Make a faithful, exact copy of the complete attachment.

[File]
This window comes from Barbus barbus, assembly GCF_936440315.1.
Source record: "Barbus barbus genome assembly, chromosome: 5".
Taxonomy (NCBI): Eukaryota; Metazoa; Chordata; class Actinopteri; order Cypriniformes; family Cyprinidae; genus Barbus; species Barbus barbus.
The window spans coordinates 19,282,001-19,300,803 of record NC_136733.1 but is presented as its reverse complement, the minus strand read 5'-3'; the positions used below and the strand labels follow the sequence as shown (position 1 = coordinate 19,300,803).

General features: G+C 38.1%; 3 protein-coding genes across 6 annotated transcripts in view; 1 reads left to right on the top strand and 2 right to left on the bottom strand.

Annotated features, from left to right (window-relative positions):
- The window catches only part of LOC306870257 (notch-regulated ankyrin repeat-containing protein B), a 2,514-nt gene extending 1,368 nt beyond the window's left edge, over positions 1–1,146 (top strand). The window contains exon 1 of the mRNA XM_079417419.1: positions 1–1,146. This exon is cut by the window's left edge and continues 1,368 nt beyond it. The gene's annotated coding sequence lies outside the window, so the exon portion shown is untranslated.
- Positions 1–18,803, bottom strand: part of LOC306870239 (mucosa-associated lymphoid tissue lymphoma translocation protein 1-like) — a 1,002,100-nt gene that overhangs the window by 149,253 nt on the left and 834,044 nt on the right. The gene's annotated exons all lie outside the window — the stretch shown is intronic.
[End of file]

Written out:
This window comes from Barbus barbus, assembly GCF_936440315.1.
Source record: "Barbus barbus genome assembly, chromosome: 5".
Taxonomy (NCBI): Eukaryota; Metazoa; Chordata; class Actinopteri; order Cypriniformes; family Cyprinidae; genus Barbus; species Barbus barbus.
The window spans coordinates 19,282,001-19,300,803 of record NC_136733.1 but is presented as its reverse complement, the minus strand read 5'-3'; the positions used below and the strand labels follow the sequence as shown (position 1 = coordinate 19,300,803).

General features: G+C 38.1%; 3 protein-coding genes across 6 annotated transcripts in view; 1 reads left to right on the top strand and 2 right to left on the bottom strand.

Annotated features, from left to right (window-relative positions):
- The window catches only part of LOC306870257 (notch-regulated ankyrin repeat-containing protein B), a 2,514-nt gene extending 1,368 nt beyond the window's left edge, over positions 1–1,146 (top strand). The window contains exon 1 of the mRNA XM_079417419.1: positions 1–1,146. This exon is cut by the window's left edge and continues 1,368 nt beyond it. The gene's annotated coding sequence lies outside the window, so the exon portion shown is untranslated.
- Positions 1–18,803, bottom strand: part of LOC306870239 (mucosa-associated lymphoid tissue lymphoma translocation protein 1-like) — a 1,002,100-nt gene that overhangs the window by 149,253 nt on the left and 834,044 nt on the right. The gene's annotated exons all lie outside the window — the stretch shown is intronic.